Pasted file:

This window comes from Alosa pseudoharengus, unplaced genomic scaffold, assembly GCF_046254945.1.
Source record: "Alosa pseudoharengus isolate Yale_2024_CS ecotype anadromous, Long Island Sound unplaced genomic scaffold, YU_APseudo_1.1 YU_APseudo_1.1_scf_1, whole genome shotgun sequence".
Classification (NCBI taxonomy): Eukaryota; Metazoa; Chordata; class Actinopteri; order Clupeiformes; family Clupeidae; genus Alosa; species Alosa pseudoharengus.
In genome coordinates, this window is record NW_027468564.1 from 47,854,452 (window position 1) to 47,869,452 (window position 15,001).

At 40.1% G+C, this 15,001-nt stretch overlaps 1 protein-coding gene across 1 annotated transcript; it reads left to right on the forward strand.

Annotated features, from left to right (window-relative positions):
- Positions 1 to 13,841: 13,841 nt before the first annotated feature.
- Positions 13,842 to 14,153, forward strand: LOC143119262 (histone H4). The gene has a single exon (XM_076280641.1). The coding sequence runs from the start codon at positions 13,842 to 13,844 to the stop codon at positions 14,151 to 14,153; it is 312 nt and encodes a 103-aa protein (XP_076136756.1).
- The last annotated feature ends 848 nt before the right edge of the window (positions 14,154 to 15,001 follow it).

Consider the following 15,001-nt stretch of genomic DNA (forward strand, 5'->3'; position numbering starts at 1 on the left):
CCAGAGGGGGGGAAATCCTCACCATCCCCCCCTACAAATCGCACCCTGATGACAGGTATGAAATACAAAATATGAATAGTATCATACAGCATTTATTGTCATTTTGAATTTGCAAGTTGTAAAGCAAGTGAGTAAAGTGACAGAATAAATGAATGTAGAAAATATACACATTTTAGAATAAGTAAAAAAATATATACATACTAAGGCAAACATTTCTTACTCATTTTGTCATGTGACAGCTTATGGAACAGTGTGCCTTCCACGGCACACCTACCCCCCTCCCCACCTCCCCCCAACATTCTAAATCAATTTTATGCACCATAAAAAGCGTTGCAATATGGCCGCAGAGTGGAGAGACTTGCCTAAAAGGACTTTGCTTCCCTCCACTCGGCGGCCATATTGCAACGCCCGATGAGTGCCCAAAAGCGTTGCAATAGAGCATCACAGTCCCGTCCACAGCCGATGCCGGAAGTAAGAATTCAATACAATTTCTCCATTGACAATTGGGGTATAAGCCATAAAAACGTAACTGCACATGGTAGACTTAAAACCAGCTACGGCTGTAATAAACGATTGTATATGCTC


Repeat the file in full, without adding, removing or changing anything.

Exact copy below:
This window comes from Alosa pseudoharengus, unplaced genomic scaffold, assembly GCF_046254945.1.
Source record: "Alosa pseudoharengus isolate Yale_2024_CS ecotype anadromous, Long Island Sound unplaced genomic scaffold, YU_APseudo_1.1 YU_APseudo_1.1_scf_1, whole genome shotgun sequence".
Classification (NCBI taxonomy): Eukaryota; Metazoa; Chordata; class Actinopteri; order Clupeiformes; family Clupeidae; genus Alosa; species Alosa pseudoharengus.
In genome coordinates, this window is record NW_027468564.1 from 47,854,452 (window position 1) to 47,869,452 (window position 15,001).

At 40.1% G+C, this 15,001-nt stretch overlaps 1 protein-coding gene across 1 annotated transcript; it reads left to right on the forward strand.

Annotated features, from left to right (window-relative positions):
- Positions 1 to 13,841: 13,841 nt before the first annotated feature.
- Positions 13,842 to 14,153, forward strand: LOC143119262 (histone H4). The gene has a single exon (XM_076280641.1). The coding sequence runs from the start codon at positions 13,842 to 13,844 to the stop codon at positions 14,151 to 14,153; it is 312 nt and encodes a 103-aa protein (XP_076136756.1).
- The last annotated feature ends 848 nt before the right edge of the window (positions 14,154 to 15,001 follow it).

Consider the following 15,001-nt stretch of genomic DNA (forward strand, 5'->3'; position numbering starts at 1 on the left):
CCAGAGGGGGGGAAATCCTCACCATCCCCCCCTACAAATCGCACCCTGATGACAGGTATGAAATACAAAATATGAATAGTATCATACAGCATTTATTGTCATTTTGAATTTGCAAGTTGTAAAGCAAGTGAGTAAAGTGACAGAATAAATGAATGTAGAAAATATACACATTTTAGAATAAGTAAAAAAATATATACATACTAAGGCAAACATTTCTTACTCATTTTGTCATGTGACAGCTTATGGAACAGTGTGCCTTCCACGGCACACCTACCCCCCTCCCCACCTCCCCCCAACATTCTAAATCAATTTTATGCACCATAAAAAGCGTTGCAATATGGCCGCAGAGTGGAGAGACTTGCCTAAAAGGACTTTGCTTCCCTCCACTCGGCGGCCATATTGCAACGCCCGATGAGTGCCCAAAAGCGTTGCAATAGAGCATCACAGTCCCGTCCACAGCCGATGCCGGAAGTAAGAATTCAATACAATTTCTCCATTGACAATTGGGGTATAAGCCATAAAAACGTAACTGCACATGGTAGACTTAAAACCAGCTACGGCTGTAATAAACGATTGTATATGCTC